Boehm presses on, goes regional

July 23, 1993|By Rick Belz | Rick Belz,Staff Writer

At age 16, Howard High School goalkeeper Megan Boehm already has had her share of ups and downs in the soccer world. But she still believes that if you work hard you can accomplish anything.

And her selection last week to the Eastern Regional under-16 pool gives credence to her theory.

Boehm beat the odds to become one of three goalies selected to represent an area that includes Maryland, Delaware, Virginia, West Virginia, Rhode Island, Vermont, Maine, New Jersey, Connecticut, Massachusetts, New Hampshire Pennsylvania and New York.

"There was so much competition that I really didn't expect to be spotted at all," she said. "But I guess it shows you what hard work can do for you."

The 5-foot-11 sophomore, whose strength is in the air because of her height, might have made the pool a year ago except for a freak eye injury suffered during competition in Canada a week before the regional camp.

"I was kicked in the face and my eye bled over the right retina so I wasn't allowed to attend regional camp last year," Boehm said.

The eye healed quickly enough to allow her to play varsity soccer as a freshman last fall, but she had to play back-up to an established senior keeper.

She also started as a varsity basketball player at Howard and then played club soccer for the Columbia Spirit last spring. The Spirit made it to the Eastern Regional semifinals on Fourth of July weekend but lost to Virginia, 3-1.

Boehm, who grew up in Columbia and has played goalie for eight years, trains hard to perfect her craft.

Since last fall she has attended the UMBRO Goalkeeping Academy coached by Mike Curry, who is in his 19th year of coaching Columbia athletes. UMBRO sponsors 12 goalkeeping academies around the country, including one in Maryland.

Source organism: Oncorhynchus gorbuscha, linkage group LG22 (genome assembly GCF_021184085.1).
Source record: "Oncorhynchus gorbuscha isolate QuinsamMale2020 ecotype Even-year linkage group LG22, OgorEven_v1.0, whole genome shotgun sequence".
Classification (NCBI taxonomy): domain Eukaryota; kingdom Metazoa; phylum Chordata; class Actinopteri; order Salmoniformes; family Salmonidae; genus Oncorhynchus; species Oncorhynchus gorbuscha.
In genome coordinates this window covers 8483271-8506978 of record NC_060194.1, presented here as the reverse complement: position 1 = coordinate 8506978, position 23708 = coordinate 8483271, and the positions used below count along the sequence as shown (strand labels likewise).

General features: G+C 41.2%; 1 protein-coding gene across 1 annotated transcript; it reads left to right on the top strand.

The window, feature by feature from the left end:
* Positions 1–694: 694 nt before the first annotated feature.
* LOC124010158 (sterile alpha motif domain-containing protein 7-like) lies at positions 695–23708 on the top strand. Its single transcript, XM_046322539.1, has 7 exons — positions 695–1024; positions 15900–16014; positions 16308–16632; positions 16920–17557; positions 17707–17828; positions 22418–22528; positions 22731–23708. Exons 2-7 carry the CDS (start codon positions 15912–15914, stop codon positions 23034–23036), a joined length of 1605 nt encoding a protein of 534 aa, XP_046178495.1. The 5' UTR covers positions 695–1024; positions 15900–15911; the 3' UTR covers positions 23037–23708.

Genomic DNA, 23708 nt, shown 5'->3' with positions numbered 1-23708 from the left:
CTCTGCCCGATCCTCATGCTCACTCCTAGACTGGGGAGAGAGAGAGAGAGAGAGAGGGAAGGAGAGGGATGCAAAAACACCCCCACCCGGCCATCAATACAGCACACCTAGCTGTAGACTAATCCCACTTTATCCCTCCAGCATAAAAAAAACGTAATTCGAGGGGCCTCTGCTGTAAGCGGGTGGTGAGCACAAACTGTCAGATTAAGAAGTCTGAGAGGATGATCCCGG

Boehm was honored this May as the Maryland branch's Goalkeeper of the Year.

That honor was supposed to include an all-expenses-paid trip to Washington state for a week-long goalkeeping camp with some renowned coaches.

But the Maryland Public Secondary Schools Athletic Association, which governs the state's high school athletics, ruled that Boehm could not accept the UMBRO offer without forfeiting her amateur status. So she had to forgo the camp, which was held this week.

"I was disappointed and kind of angry because it would have been a good experience and given me some national exposure," Boehm said.

Being picked as Goalkeeper of the Year was enough of an honor in itself.

"I was surprised I was picked because there are so many quality goalkeepers at the academy," she said.

Curry picked Boehm based on her work ethic, commitment and leadership, as well as her athletic ability.

"She exemplifies success," Curry said. "She's tough with quick footwork, great hands and great attitude. You can be comfortable that she'll make the big play when you need it in the waning moments of a game when the rest of the team may be feeling a little tired."

Curry describes the UMBRO academy as a place for truly committed athletes, not for everyday players.

It has 38 participants in its inaugural year and includes goalkeepers as young as 10.

The academy has held about 25 group training sessions, and members can receive individual evaluations from Curry any time they need one.

Boehm also has helped Curry train Soccer Association of Columbia neighborhood coaches and players in goalkeeping techniques.

"She's a great role model for the younger players," Curry said.

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